Insertional mutagenesis has been used as a functional forward genetics screen for the identification of novel genes involved in the pathogenesis of human cancers. Different insertional mutagens have been successfully used to reveal new cancer genes. For example, retroviruses are integrating viruses with the capacity to induce the deregulation of genes in the neighborhood of the insertion site. Retroviruses have been used for more than 30 years to identify cancer genes in the hematopoietic system and mammary gland. Similarly, another tool that has revolutionized cancer gene discovery is the cut-and-paste transposons. These DNA elements have been engineered to contain strong promoters and stop cassettes that may function to perturb gene expression upon integration proximal to genes. In addition, complex mouse models characterized by tissue-restricted activity of transposons have been developed to identify oncogenes and tumor suppressor genes that control the development of a wide range of solid tumor types, extending beyond those tissues accessible using retrovirus-based approaches. Most recently, lentiviral vectors have appeared on the scene for use in cancer gene screens. Lentiviral vectors are replication-defective integrating vectors that have the advantage of being able to infect nondividing cells, in a wide range of cell types and tissues. In this review, we describe the various insertional mutagens focusing on their advantages/limitations, and we discuss the new and promising tools that will improve the insertional mutagenesis screens of the future.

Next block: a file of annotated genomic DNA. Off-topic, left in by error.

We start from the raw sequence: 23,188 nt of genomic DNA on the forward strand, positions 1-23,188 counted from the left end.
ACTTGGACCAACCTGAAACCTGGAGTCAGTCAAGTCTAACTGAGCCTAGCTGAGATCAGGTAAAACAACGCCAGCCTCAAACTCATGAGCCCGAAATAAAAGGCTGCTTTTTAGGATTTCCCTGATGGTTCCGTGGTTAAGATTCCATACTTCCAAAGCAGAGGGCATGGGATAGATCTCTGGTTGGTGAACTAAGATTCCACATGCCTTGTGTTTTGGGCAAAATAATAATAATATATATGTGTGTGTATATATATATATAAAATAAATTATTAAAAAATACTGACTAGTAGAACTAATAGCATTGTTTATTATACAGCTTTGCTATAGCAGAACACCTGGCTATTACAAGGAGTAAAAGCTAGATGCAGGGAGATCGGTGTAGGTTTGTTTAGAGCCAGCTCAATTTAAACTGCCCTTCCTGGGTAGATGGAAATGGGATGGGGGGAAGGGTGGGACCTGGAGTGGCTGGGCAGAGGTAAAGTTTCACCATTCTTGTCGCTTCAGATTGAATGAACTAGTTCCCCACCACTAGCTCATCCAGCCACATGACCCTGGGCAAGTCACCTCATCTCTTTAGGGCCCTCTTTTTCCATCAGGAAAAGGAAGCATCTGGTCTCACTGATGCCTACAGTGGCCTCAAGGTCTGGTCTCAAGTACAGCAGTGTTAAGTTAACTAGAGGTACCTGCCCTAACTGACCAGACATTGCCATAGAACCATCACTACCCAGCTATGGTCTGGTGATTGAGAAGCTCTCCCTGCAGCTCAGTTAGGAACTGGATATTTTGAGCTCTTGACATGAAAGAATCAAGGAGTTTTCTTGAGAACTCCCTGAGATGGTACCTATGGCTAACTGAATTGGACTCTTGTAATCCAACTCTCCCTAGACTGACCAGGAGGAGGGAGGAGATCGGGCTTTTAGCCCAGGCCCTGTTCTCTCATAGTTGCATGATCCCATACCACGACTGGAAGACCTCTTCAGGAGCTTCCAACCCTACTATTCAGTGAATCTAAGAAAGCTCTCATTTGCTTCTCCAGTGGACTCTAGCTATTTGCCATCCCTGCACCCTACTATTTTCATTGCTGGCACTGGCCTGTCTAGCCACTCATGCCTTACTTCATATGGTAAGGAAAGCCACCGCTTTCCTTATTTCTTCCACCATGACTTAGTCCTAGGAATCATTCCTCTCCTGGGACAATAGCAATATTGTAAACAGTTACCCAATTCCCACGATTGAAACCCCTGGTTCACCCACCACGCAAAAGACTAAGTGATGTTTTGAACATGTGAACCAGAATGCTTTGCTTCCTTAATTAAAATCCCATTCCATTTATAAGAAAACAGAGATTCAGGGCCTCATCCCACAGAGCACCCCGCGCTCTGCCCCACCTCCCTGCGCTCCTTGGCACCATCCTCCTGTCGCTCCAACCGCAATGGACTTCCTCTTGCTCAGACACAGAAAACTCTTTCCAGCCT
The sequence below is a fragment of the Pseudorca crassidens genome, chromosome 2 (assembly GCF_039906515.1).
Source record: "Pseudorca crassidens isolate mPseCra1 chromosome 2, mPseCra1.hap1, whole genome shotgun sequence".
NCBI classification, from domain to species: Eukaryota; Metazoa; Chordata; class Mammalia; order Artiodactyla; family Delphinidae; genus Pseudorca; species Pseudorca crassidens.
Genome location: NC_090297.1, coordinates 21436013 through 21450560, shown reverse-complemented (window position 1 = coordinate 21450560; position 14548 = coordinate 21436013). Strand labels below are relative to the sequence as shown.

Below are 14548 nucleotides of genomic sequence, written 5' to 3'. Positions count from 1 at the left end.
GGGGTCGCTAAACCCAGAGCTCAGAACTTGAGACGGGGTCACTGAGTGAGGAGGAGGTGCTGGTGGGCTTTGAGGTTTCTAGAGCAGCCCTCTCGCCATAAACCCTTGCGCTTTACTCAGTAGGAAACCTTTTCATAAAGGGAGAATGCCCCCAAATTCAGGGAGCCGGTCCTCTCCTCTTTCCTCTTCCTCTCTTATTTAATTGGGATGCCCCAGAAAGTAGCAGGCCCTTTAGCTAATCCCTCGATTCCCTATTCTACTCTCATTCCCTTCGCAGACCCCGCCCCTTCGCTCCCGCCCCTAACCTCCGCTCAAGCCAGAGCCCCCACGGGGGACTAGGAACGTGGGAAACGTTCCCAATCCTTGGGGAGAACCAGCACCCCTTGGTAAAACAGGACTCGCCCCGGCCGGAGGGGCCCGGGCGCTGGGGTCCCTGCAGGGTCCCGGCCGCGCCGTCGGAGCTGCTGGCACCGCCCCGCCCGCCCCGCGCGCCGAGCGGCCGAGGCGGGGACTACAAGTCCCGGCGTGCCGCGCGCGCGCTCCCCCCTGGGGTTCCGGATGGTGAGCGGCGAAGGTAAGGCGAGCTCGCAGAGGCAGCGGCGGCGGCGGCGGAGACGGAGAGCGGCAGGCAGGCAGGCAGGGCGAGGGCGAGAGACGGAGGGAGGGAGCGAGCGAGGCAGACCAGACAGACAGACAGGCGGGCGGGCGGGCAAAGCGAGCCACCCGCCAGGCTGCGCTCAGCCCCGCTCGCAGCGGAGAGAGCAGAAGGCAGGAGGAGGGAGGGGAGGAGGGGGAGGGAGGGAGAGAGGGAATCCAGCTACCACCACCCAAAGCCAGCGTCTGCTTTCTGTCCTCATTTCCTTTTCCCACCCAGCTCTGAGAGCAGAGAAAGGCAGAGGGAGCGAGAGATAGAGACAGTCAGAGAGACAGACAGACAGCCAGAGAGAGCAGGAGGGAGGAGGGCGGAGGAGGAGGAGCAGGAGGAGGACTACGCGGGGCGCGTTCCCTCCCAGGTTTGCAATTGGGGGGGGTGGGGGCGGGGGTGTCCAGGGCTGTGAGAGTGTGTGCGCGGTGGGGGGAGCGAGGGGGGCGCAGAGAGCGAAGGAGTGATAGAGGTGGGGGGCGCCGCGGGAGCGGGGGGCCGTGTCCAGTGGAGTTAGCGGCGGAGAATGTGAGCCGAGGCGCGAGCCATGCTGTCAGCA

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Mol Cancer Res; 11(10); 1141–58. ©2013 AACR.